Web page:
There's always a way...

Read more! This wee tale highlights the fact that the current approach by this government to rely on the #fail telcos to put in any level of next generation infrastructure is more than misplaced. It's likely to waste hundreds of millions of pounds and put Britain into the slow lane for years, because the telcos simply cannot get out of the box. Community networks can.

This blog post can be read at

Lovely anecdote from Tim Nulty that hit my inbox last week:

One of our potential subscribers who needs the drop to be underground but doesn't want to pay the big extra cost called to say that he had buried a garden hose in the right place and could we put the drop through it?

I said I'd ask my engineers.

They said: "We can if we can get a pull-wire through it".

I told this to the subscriber--who called back an hour later to say: "I've got the pull-wire in place."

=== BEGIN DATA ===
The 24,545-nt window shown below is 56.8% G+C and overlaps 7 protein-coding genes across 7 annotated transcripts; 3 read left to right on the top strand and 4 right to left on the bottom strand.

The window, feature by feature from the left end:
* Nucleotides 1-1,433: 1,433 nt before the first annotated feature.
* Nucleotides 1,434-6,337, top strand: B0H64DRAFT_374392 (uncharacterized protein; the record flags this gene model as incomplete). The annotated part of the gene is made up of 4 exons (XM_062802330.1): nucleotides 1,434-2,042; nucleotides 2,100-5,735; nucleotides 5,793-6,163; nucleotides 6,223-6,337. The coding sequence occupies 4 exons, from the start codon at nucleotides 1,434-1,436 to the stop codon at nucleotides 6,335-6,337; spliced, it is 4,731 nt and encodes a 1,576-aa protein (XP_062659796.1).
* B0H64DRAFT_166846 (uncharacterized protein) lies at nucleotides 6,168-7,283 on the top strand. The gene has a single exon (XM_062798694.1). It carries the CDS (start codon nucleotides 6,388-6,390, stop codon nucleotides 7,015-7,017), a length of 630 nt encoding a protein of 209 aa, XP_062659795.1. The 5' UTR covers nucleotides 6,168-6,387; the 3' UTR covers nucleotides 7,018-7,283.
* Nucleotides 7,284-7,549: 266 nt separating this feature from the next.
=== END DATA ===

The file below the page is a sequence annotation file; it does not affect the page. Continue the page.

My engineers' reply: "Cool. We'll do it then. First time for everything."

It is dead simple. JFDI.
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Using *what* to lay fibre?!

Read more! And there was me thinking my idea to train ferrets to run fibre through ducts was out the box!!

This blog post can be read at

A while ago, I discovered that Boeing had used ferrets to run cabling through their airplanes. As you know, I have been ferreting for access to fibre for all of the last decade in order to achieve my vision which is Fibre To The Home. In particular, MY home, but also to every rural home!

Now, courtesy of my friends, I learn that there are more practical ways to lay fibre using animals, and it is being done today in Vermont. A place I am regularly invited to visit to see the projects there, and of course, home of my very good friends and mentors, Tim and Leslie Nulty. Whose most recent success in rural community fibre networks you may have heard about over the last month.....

Yep, you heard it here. Get out your horses, return to the ways of the 50s and before and start ploughing!

This horse is laying fibre in Vermont. Not wishing to take work away from our local digger drivers when the rural fibre lay begins, but it is all about using the right tool for the job.

It is country show time, and there are ploughing competitions up and down the country. If you need to reduce your capex by cutting the costs of civils, I would suggest that a day out at one of these great shows might be the source of a most unexpected member of your community network team.